(reading time: 90 seconds)
I love College Radio.
My career started there and I am still a big fan.
My first radio job ever was in the summer of 1967 when I
found myself at American Legion “Boys State” at the
SUNY campus in Morrisville NY. How I ended
up during the “summer of love” at a military indoctrination program in upstate
NY is a another story, but suffice it to say I skipped most of the week-long
program when I found that the dorm I was in was home to WCVM, “The College Voice of Morrisville”.
While my fellow Boys-Staters drilled with the Marines and
underwent indoctrination sessions on the value of the Vietnam War, I was holed
up in the radio studio reading the news.
A year later I arrived at Lehigh University. By second semester freshman year I was Program
Director of one of Lehigh’s two carrier-current radio stations, the
then-Classical WLVR. Within months we changed format to
Progressive Rock and the rest is history.
I was a DJ, newsman, did remotes, wrote copy. There was no Broadcasting major at Lehigh and
we barely had a faculty advisor. We were
on our own in the best and worst sense of the word.
At Lehigh I won my first Major Armstrong
Award for documentary excellence, “Old Friends” which captured in
interviews and music what it was like to grow old. That was the only independent-study credit I
ever got for my college radio work which had become a seven day, 40 hour a week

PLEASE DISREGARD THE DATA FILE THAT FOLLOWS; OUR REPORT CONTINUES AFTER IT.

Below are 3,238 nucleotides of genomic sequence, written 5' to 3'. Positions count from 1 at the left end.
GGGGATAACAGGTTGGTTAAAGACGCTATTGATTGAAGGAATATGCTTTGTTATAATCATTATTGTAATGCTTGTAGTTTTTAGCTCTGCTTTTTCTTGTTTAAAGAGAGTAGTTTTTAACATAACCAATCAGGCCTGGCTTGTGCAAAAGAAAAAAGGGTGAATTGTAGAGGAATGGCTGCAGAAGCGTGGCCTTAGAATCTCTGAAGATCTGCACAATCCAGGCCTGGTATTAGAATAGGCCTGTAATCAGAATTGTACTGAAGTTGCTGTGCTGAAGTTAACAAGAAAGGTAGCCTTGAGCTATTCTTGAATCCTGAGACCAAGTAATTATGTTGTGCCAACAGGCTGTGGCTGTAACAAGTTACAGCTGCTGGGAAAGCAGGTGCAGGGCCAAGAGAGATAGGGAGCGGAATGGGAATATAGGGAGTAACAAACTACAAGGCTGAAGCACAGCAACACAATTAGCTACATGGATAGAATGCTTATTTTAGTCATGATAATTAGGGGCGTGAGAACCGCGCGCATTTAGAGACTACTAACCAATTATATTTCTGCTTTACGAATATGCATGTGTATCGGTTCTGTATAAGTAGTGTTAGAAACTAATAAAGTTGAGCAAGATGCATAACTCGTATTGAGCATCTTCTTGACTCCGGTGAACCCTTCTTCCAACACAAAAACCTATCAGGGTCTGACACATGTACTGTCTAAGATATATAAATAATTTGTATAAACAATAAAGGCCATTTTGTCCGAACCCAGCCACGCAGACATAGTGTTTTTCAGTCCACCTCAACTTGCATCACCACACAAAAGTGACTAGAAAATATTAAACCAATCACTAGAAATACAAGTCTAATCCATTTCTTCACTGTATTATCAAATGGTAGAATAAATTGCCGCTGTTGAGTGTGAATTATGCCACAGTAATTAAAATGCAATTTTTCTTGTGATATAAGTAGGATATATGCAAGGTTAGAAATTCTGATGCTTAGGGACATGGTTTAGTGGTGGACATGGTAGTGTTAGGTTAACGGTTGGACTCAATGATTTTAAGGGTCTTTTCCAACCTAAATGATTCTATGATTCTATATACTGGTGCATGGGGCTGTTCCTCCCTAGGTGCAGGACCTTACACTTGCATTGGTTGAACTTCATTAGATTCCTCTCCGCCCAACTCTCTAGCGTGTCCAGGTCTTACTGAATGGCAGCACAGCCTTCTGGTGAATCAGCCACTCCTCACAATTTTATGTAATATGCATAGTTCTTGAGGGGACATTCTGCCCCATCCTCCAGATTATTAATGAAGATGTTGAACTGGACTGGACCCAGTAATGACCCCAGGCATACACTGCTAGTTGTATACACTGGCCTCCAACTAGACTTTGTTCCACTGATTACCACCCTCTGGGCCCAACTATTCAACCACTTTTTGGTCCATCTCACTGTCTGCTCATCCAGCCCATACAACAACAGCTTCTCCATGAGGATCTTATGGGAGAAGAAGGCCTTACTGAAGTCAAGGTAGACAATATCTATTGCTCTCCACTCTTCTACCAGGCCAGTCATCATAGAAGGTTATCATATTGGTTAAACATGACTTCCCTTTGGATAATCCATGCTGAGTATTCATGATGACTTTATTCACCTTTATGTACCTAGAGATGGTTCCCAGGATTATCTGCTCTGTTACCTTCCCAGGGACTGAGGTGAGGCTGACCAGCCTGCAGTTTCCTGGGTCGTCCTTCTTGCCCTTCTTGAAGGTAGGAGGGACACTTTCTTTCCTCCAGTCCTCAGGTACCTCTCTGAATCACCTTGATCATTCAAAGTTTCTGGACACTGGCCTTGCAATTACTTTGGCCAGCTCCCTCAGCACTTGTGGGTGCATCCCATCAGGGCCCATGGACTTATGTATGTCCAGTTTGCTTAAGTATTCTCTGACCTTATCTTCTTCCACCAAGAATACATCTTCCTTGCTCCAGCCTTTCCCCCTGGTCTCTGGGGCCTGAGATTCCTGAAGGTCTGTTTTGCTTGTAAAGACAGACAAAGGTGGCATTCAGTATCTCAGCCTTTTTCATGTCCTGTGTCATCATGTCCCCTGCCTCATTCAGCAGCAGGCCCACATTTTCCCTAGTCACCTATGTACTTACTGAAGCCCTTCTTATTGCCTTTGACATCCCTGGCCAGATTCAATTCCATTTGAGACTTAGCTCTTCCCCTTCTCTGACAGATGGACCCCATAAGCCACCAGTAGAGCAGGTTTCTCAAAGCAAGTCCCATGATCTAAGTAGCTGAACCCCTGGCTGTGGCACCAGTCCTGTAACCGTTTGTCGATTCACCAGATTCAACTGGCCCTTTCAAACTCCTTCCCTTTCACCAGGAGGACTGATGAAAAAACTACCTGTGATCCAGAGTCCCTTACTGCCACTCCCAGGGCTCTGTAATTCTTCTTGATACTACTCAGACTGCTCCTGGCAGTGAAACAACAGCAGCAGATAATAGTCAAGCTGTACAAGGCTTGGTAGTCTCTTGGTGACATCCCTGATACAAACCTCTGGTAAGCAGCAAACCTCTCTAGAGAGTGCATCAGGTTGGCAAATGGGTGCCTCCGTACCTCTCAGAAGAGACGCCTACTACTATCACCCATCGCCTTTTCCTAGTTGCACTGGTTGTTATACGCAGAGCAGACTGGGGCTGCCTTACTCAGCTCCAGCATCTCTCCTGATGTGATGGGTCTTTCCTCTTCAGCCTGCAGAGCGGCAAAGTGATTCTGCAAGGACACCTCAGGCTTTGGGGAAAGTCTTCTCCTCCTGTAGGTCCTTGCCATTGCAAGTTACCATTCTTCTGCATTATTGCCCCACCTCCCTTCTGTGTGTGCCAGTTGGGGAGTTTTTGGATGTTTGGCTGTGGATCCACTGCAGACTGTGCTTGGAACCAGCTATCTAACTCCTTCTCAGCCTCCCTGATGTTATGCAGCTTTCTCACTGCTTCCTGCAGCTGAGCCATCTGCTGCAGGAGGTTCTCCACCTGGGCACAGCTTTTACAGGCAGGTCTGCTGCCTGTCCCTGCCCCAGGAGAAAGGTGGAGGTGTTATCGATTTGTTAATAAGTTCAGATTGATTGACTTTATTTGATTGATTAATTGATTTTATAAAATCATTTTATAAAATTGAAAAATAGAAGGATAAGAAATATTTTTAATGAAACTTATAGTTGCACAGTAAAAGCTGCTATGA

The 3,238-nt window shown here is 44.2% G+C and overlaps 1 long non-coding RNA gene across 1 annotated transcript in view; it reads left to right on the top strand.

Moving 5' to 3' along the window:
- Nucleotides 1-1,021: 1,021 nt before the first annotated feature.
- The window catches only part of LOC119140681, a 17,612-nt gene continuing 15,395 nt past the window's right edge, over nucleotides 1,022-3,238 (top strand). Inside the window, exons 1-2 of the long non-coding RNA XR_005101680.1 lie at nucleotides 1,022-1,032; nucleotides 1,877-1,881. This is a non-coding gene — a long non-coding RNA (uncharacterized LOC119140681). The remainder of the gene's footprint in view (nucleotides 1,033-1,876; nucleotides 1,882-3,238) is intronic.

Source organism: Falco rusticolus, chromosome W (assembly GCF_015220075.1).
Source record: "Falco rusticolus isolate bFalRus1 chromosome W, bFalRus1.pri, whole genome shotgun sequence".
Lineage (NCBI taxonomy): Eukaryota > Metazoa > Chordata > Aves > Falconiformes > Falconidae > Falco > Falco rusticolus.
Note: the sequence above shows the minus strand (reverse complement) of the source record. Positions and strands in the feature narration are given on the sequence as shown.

After graduation in 1972 I launched a professional career at
WLIR / Long Island, but kept in touch with my College Radio Roots by joining
the Board of Directors of IBS, the Intercollegiate
Broadcasting System. I served there until 2000 when it was time to pass the
torch to a younger generation. (I also
served on the Board of the Major Armstrong Foundation at Columbia University
until it dissolved.)
A lot of College Radio is unlistenable, self-indulgent and
sloppy. But occasionally you find a
station with great kids, a professional sound and yet none of the commercial mimicry
that used to frustrate me so.
In my mind, College Radio should program what other stations
can’t or won’t. It shouldn’t imitate the
hot commercial format du jour.
College Radio gives kids a chance to learn the medium, to
experiment and fail. Most will never go
on to careers in broadcasting, but all will have a better sense of the medium
and the responsibilities one has with the privilege of being on-air.